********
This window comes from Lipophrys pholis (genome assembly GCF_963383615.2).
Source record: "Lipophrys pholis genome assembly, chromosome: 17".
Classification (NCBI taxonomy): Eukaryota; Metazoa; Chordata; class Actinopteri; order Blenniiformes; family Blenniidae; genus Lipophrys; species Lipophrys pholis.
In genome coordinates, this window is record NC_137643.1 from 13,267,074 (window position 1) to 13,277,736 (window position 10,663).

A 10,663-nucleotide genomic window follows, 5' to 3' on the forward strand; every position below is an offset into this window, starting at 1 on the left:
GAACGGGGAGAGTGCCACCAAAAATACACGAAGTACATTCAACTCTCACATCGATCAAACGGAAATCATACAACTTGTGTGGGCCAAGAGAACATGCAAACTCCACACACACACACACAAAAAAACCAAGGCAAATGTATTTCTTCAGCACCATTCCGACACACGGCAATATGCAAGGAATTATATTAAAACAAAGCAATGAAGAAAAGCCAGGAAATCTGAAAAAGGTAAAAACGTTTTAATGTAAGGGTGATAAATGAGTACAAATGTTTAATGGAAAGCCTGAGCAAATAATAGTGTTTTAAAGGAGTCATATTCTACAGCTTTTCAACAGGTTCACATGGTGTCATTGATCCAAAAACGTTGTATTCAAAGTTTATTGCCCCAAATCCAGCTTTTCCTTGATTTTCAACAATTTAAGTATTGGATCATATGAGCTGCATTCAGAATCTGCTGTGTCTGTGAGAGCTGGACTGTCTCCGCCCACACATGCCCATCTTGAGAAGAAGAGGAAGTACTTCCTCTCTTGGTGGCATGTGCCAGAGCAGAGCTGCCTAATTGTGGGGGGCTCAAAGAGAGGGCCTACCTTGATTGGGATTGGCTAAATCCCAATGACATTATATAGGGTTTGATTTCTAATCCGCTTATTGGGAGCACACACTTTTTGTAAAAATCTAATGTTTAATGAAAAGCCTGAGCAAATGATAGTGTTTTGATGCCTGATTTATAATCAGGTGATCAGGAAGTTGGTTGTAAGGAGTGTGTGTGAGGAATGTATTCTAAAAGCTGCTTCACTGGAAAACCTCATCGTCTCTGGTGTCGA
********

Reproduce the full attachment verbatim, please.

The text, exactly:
This window comes from Lipophrys pholis (genome assembly GCF_963383615.2).
Source record: "Lipophrys pholis genome assembly, chromosome: 17".
Classification (NCBI taxonomy): Eukaryota; Metazoa; Chordata; class Actinopteri; order Blenniiformes; family Blenniidae; genus Lipophrys; species Lipophrys pholis.
In genome coordinates, this window is record NC_137643.1 from 13,267,074 (window position 1) to 13,277,736 (window position 10,663).

A 10,663-nucleotide genomic window follows, 5' to 3' on the forward strand; every position below is an offset into this window, starting at 1 on the left:
GAACGGGGAGAGTGCCACCAAAAATACACGAAGTACATTCAACTCTCACATCGATCAAACGGAAATCATACAACTTGTGTGGGCCAAGAGAACATGCAAACTCCACACACACACACACAAAAAAACCAAGGCAAATGTATTTCTTCAGCACCATTCCGACACACGGCAATATGCAAGGAATTATATTAAAACAAAGCAATGAAGAAAAGCCAGGAAATCTGAAAAAGGTAAAAACGTTTTAATGTAAGGGTGATAAATGAGTACAAATGTTTAATGGAAAGCCTGAGCAAATAATAGTGTTTTAAAGGAGTCATATTCTACAGCTTTTCAACAGGTTCACATGGTGTCATTGATCCAAAAACGTTGTATTCAAAGTTTATTGCCCCAAATCCAGCTTTTCCTTGATTTTCAACAATTTAAGTATTGGATCATATGAGCTGCATTCAGAATCTGCTGTGTCTGTGAGAGCTGGACTGTCTCCGCCCACACATGCCCATCTTGAGAAGAAGAGGAAGTACTTCCTCTCTTGGTGGCATGTGCCAGAGCAGAGCTGCCTAATTGTGGGGGGCTCAAAGAGAGGGCCTACCTTGATTGGGATTGGCTAAATCCCAATGACATTATATAGGGTTTGATTTCTAATCCGCTTATTGGGAGCACACACTTTTTGTAAAAATCTAATGTTTAATGAAAAGCCTGAGCAAATGATAGTGTTTTGATGCCTGATTTATAATCAGGTGATCAGGAAGTTGGTTGTAAGGAGTGTGTGTGAGGAATGTATTCTAAAAGCTGCTTCACTGGAAAACCTCATCGTCTCTGGTGTCGA